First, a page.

HC Deb 29 July 1937 vol 326 cc3487-8
Lords Amendment

In page 22 line 30, at the end, insert: (d) subsection (2) of section eleven of this Act shall not apply, and in lieu thereof the following provision shall have effect:— (2) Where in any year there has occurred or occurs, at any time before the fourth day of June, a change in the occupation of a farm which, at the time of the change, comprised or comprises land under oats or land under barley, and the outgoing occupier is, by virtue of any custom or agreement, entitled to harvest the oats or barley, or to receive payment therefor, the provisions of Part II of this Act shall, in relation to the said farm, have effect as if for any reference to the person who at the beginning of the fourth day of June in the said year was the occupier of the farm, there were substituted a reference to the outgoing occupier.

Mr. Deputy-Speaker

This Amendment raises a question of privilege.

Mr. W. S. Morrison

I beg to move, "That this House doth agree with the Lords in the said Amendment."

This Amendment arises from the fact—it was discovered by us at a rather late stage—that in Scotland, under the common law of that country, the outgoing occupier at Whitsuntide is entitled to harvest the crops or may be required to hand them over to the incoming occupier. In such cases there might be difficulty as to who was actually entitled to benefit under the language of the provisions contained in the Bill, and this Clause provides machinery by which the matter can be resolved. It seems to me to be quite equitable that the outgoing occupier who has to bear the risk of prices which the crops may realise should receive a subsidy payment for his barley and oats. It will be quite easy to prevent any misuse of this provision because by May 28 all the crops are in the ground.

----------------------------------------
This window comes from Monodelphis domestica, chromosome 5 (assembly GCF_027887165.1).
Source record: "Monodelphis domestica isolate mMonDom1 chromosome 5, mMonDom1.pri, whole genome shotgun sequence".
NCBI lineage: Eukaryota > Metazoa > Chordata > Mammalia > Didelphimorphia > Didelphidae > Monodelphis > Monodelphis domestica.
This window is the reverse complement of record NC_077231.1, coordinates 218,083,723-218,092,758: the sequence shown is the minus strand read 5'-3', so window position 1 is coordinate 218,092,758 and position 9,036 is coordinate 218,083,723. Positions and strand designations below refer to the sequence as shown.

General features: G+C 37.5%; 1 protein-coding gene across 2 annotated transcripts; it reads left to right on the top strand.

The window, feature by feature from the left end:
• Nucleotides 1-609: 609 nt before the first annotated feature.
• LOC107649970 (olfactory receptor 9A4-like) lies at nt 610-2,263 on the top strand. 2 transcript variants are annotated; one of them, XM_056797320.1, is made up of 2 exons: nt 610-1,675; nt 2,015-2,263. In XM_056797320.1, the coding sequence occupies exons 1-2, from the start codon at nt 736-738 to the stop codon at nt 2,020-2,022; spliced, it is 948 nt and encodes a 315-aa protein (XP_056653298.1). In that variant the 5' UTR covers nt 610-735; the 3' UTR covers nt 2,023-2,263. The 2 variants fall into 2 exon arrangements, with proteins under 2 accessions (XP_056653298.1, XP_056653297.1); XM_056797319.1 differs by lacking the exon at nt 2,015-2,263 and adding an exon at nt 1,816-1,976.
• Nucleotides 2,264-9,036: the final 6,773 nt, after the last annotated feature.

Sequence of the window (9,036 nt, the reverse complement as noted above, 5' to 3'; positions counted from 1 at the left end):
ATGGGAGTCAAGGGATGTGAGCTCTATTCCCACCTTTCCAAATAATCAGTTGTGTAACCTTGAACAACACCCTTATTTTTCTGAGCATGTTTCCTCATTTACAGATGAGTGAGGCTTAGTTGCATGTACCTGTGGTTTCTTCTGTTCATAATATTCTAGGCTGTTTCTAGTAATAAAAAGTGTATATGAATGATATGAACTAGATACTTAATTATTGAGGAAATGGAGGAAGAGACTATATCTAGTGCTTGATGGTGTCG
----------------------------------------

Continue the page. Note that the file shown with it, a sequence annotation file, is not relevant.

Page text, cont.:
11.54 p.m.

Mr. Alexander

I have no objection to the principle which the Minister desires to secure this Amendment, but I wish to say that the Amendment again raises the question of Privilege. The number of occasions in the last few weeks on which we have been asked to deal at a very late hour of the night with Amendments from another place, the majority of which raise the question of Privilege, is becoming a serious matter. While I felt that I could not very well, with the attenuated attendance, divide the House, I wish to say that the practice which has grown up of bringing so many Amendments affecting the Privilege of the House for another place at a late hour—

Mr. Leslie Boyce

Mostly drafting Amendments.

Mr. Alexander

No, I have watched this matter very carefully and they are not drafting Amendments. They have raised constitutional issues at times. I shall have to report to my colleagues on this side of the House what has happened to-night and have the matter considered and if necessary, have the matter raised on a subsequent occasion.

11.55 p.m.

Mr. Kelly

What appears to us in regard to this Amendment and many other matters which have been taken late at night, is that their consideration at these hours has been deliberately arranged for by the Government with the hope that they would be passed over in an attenuated House. I hope that some system, better for the legislation of this country will operate in future so that all the Members of the House and the country may know what is happening.

Question, "That this House doth agree with the Lords in the said Amendment," put, and agreed to.—[Special Entry.]